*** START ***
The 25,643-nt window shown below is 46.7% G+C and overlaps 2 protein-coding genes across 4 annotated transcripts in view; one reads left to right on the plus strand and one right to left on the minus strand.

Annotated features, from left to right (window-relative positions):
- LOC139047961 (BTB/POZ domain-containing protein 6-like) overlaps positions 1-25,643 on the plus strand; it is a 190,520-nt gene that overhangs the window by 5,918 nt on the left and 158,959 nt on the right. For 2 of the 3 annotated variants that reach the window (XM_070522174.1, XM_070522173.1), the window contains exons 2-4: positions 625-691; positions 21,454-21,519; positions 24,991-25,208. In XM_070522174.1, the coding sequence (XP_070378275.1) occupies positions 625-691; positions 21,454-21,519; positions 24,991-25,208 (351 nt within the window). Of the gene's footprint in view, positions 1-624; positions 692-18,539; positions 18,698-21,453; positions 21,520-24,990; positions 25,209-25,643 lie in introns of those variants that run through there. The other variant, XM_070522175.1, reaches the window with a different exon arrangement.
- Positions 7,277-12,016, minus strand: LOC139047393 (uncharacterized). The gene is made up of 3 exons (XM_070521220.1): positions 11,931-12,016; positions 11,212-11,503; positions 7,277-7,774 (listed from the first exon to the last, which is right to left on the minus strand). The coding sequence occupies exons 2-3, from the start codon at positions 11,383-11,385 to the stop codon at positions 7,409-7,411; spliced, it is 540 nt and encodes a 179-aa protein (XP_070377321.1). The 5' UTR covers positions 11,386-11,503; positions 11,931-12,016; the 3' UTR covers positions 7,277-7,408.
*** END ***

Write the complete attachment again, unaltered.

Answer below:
The 25,643-nt window shown below is 46.7% G+C and overlaps 2 protein-coding genes across 4 annotated transcripts in view; one reads left to right on the plus strand and one right to left on the minus strand.

Annotated features, from left to right (window-relative positions):
- LOC139047961 (BTB/POZ domain-containing protein 6-like) overlaps positions 1-25,643 on the plus strand; it is a 190,520-nt gene that overhangs the window by 5,918 nt on the left and 158,959 nt on the right. For 2 of the 3 annotated variants that reach the window (XM_070522174.1, XM_070522173.1), the window contains exons 2-4: positions 625-691; positions 21,454-21,519; positions 24,991-25,208. In XM_070522174.1, the coding sequence (XP_070378275.1) occupies positions 625-691; positions 21,454-21,519; positions 24,991-25,208 (351 nt within the window). Of the gene's footprint in view, positions 1-624; positions 692-18,539; positions 18,698-21,453; positions 21,520-24,990; positions 25,209-25,643 lie in introns of those variants that run through there. The other variant, XM_070522175.1, reaches the window with a different exon arrangement.
- Positions 7,277-12,016, minus strand: LOC139047393 (uncharacterized). The gene is made up of 3 exons (XM_070521220.1): positions 11,931-12,016; positions 11,212-11,503; positions 7,277-7,774 (listed from the first exon to the last, which is right to left on the minus strand). The coding sequence occupies exons 2-3, from the start codon at positions 11,383-11,385 to the stop codon at positions 7,409-7,411; spliced, it is 540 nt and encodes a 179-aa protein (XP_070377321.1). The 5' UTR covers positions 11,386-11,503; positions 11,931-12,016; the 3' UTR covers positions 7,277-7,408.